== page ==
Addressing Emotional Pain #3 – Body Awareness

Notice the details - Haiga

Today, I expand on my earlier postings on body awareness as a tool for addressing emotional pain.  I’ve learned many important and enlightening things during my treatment sessions, which I share here…and yes, they are helping.

  • “Emotion Focus Therapy” – Becoming more aware of the complexity and nature of feelings.
  • “Mindfulness” – Noticing what you are feeling and where you are feeling certain emotions in the body.
  • Emotion Focus Therapy and Mindfulness go hand in hand.  You have to be mindful of the body to identify what emotions are present.
  • Identifying emotions combined with body awareness helps get to the core of issues and feelings.   Understanding emotions helps to realize what needs changing so they don’t persist and perpetuate a problem in the body.
  • Body awareness helps address and process emotions, and gives the associated energy an outlet.
  • Gradual exposure to an emotion, such as with body awareness, will lessen the intensity and lead to a greater understanding of what is happening.
  • Emotions can motivate people to take action and address them.
  • Every emotion has a corresponding physical manifestation.  This means that there is some sensation in the body occurring at the same time as the emotion (“I’m so sad my heart hurts.”  “I’m so angry my stomach is churning” etc.).  There can also be a chemical change in the body.  Hence:
  • The mind and body are connected.  They are in harmony to protect you and are not fighting against each other.  “Dualism is dead!”
  • Remember, “It’s natural to have emotional ups and downs,” per Dr. Andrew Weil on Spontaneous Happiness.

What do you feel in your body during an emotion?  Pay attention next time and see what’s happening.  What do you feel in your body if you are sad or lonely?  If you are angry, frightened, frustrated, anxious, irritable, stressed, etc., the emotion could result in shaking, tense neck muscles, clenching the jaw, grinding the teeth, churning in the stomach, fast breathing, choppy breathing, rapid heartbeat, tight fists, etc.  Ask yourself, “What am I feeling…what else am I feeling…what else…what else…etc.?”  The list of emotions and physical feelings can be short or lengthy.  It varies by individual.  For example, if you feel tense neck muscles with anxiety, then more frequent anxiety could continually build on those tense muscles and lead to physical pain, or perhaps worse.  Thus, certain emotions can lead to or increase physical pain.

In my first posting on Addressing Emotional Pain, I talked about body armor – the body senses something is wrong and guards itself in the form of tightened muscles.  This is a protection mechanism.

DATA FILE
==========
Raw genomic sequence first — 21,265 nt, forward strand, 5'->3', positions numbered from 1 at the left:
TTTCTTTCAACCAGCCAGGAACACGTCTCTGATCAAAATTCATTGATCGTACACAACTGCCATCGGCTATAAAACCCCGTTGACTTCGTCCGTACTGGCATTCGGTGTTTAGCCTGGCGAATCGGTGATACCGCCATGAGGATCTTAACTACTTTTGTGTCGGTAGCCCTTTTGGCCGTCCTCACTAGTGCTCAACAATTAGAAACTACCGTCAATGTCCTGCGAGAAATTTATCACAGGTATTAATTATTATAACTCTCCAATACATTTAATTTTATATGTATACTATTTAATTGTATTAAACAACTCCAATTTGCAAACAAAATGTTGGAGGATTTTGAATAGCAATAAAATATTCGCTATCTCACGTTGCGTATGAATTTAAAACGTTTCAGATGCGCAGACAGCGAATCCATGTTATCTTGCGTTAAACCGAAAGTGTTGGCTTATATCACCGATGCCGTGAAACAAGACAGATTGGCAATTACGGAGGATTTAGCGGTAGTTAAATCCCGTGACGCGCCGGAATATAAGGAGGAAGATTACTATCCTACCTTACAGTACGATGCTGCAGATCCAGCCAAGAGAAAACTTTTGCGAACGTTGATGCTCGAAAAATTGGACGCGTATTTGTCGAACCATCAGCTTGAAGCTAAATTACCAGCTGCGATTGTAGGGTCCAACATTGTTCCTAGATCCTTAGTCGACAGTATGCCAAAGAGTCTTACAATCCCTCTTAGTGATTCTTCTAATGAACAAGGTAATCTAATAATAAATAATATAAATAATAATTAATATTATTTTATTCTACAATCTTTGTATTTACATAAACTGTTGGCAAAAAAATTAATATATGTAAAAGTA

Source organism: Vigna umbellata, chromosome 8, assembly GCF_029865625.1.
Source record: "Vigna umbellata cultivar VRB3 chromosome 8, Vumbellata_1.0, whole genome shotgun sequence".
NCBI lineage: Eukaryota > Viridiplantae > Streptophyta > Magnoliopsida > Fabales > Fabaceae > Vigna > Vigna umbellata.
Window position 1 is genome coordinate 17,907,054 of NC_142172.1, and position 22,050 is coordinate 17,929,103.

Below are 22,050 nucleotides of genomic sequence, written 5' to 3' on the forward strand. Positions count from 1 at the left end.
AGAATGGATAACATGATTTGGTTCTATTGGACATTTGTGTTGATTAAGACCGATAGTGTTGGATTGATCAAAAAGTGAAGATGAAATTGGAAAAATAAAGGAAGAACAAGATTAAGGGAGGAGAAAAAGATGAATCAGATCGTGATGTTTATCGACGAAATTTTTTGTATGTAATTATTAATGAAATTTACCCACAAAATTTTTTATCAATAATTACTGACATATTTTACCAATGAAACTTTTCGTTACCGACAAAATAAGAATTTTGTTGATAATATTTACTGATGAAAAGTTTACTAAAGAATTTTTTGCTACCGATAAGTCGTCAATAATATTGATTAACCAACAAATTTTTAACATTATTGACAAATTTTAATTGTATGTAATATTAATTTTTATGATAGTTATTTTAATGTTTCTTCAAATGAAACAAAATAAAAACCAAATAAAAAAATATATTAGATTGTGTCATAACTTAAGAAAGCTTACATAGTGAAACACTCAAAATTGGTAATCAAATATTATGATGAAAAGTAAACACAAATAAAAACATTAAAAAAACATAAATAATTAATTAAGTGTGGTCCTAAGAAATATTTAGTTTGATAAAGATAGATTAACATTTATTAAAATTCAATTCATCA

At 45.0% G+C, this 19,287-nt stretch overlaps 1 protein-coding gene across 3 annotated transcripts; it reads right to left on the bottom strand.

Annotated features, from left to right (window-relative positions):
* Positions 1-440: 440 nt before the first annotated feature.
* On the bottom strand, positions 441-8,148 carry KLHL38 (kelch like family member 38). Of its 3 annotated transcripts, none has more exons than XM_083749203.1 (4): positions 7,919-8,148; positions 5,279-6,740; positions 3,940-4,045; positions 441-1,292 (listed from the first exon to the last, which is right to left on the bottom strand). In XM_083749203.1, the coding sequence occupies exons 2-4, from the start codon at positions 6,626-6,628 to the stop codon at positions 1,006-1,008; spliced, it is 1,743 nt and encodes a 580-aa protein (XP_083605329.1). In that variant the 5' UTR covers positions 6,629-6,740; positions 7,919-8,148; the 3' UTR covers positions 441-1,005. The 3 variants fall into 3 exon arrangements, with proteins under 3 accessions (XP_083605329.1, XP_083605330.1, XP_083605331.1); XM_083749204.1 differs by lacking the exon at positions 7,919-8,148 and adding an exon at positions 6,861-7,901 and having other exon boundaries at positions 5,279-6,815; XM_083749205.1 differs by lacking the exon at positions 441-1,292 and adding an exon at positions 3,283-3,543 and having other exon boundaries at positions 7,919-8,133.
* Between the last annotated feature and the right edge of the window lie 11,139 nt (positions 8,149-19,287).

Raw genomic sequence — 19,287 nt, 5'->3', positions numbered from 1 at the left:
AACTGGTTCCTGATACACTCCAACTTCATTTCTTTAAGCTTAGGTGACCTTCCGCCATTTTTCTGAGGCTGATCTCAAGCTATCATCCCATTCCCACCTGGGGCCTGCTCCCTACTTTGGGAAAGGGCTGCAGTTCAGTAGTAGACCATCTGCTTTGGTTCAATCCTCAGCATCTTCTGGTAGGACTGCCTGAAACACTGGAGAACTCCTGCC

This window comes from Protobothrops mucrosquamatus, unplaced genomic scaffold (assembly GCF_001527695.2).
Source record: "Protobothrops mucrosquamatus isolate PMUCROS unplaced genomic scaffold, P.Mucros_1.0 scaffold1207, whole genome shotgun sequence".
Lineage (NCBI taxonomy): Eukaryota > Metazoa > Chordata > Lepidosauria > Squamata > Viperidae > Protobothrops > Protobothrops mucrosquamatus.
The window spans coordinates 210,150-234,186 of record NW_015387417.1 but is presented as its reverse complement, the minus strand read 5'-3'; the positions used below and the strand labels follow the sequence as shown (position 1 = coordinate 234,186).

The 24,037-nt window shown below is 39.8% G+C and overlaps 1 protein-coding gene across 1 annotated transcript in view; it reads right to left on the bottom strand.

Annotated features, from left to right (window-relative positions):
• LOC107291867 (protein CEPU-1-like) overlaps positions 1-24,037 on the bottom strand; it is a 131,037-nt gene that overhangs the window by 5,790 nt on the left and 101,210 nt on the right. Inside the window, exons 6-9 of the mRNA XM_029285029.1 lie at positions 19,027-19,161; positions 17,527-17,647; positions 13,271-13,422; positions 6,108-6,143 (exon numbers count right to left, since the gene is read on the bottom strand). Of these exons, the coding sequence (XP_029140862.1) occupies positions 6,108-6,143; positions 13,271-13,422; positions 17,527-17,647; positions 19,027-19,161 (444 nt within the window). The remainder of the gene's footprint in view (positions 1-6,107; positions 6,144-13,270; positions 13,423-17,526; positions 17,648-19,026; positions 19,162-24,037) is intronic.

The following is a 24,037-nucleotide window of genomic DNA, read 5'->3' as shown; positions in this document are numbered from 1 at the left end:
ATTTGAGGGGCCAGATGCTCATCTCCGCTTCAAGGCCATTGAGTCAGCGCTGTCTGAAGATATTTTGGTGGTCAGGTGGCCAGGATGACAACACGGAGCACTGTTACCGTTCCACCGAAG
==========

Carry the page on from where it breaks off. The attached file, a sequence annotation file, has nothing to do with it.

When trying to identify emotions and physical feelings, focus on WHAT the feelings are and not WHY this is happening.  The WHY takes away from the experience because it engages the logical and rational part of the brain instead of the “feeling” side.  Staying in the emotional realm first helps identify the emotions.  This is what helps get to the core issue, and then gaining a better understanding of it.  Once the core issue is identified, then engage the rational side and ask something like “what is this certain emotion about – when does it occur – who is it about…etc.?”  Then from there, decide what, or if, you want to do something about it.  This process helps keep an emotion from persisting (or lessen the emotion), so it doesn’t perpetuate a physical problem.

Have you ever thought about how your body feels prior to a certain emotion?  Being aware of this can predict when that emotion is coming, which is also a step towards preventing a physical problem.

This last Christmas, I received a nice macro lens for my camera.  I was tickled!  You may ask how a lens relates to what we are talking about here, but I use the macro lens as a metaphor.  A macro lens captures details in things such as plants, animals and insects that are not obvious or noticeable without magnification.  These details are usually important and have a purpose.  I see body awareness and mindfulness as tools that are similar to a macro lens.  The details, large and small, give important information about how they affect your health.

The process outlined in this posting is like “cleaning the deck” and removing the obvious and not so obvious grime, dirt and other muck from our mind and body.

Have you tried any of these exercises or something different?  What were your experiences?

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4 Comments (+add yours?)

  1. J. Quigley
    Jan 30, 2012 @ 20:54:03

    This is a great article. I think many of us do not realize that those emotional impacts make us ache or make us feel tired. Once we identify them, perhaps we can do some form of exercise or meditation to work with the physical effects and eradicate some of the results of the emotional incident. I think ‘mindfulness’ is definitely something to work toward an incorporate in our daily life. Thank you!


  2. granbee
    Jan 31, 2012 @ 13:08:16

    Fergie, for me the very center of your message today was for me to focus on the WHAT, not the WHY of sensations in my body of emotional pain. I seem to remember reading somewhere that the “Why?” is none of our business. This makes sense to me after reading your essay. Thank you and bless you, dear fergiemoto!


  3. Claudia
    Feb 01, 2012 @ 06:38:24

    For me, identifying my anxious symptoms when they are low intensity in my body signals me to do my relaxation before the symptoms escalate. Great post. I want to read more on emotion focus therapy. Sounds fascinating.


  4. eof737
    Feb 06, 2012 @ 05:30:26

    Great post Fergie… now do you have two blogs that I’m subscribed to? 😉


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